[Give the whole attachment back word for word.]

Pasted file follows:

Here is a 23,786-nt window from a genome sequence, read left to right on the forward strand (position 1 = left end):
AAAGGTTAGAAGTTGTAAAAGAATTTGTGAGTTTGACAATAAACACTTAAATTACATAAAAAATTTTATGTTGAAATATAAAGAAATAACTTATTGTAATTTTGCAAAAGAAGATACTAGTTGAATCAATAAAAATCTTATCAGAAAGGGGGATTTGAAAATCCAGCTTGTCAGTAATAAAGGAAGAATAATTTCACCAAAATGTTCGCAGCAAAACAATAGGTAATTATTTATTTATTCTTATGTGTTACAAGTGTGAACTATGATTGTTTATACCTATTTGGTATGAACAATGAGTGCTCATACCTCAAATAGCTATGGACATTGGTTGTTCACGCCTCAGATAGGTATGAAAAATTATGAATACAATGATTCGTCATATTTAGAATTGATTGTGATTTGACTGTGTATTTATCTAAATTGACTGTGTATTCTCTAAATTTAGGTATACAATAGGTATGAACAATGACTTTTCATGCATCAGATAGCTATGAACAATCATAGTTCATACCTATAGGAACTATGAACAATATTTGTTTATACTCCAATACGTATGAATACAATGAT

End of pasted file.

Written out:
Here is a 23,786-nt window from a genome sequence, read left to right on the forward strand (position 1 = left end):
AAAGGTTAGAAGTTGTAAAAGAATTTGTGAGTTTGACAATAAACACTTAAATTACATAAAAAATTTTATGTTGAAATATAAAGAAATAACTTATTGTAATTTTGCAAAAGAAGATACTAGTTGAATCAATAAAAATCTTATCAGAAAGGGGGATTTGAAAATCCAGCTTGTCAGTAATAAAGGAAGAATAATTTCACCAAAATGTTCGCAGCAAAACAATAGGTAATTATTTATTTATTCTTATGTGTTACAAGTGTGAACTATGATTGTTTATACCTATTTGGTATGAACAATGAGTGCTCATACCTCAAATAGCTATGGACATTGGTTGTTCACGCCTCAGATAGGTATGAAAAATTATGAATACAATGATTCGTCATATTTAGAATTGATTGTGATTTGACTGTGTATTTATCTAAATTGACTGTGTATTCTCTAAATTTAGGTATACAATAGGTATGAACAATGACTTTTCATGCATCAGATAGCTATGAACAATCATAGTTCATACCTATAGGAACTATGAACAATATTTGTTTATACTCCAATACGTATGAATACAATGAT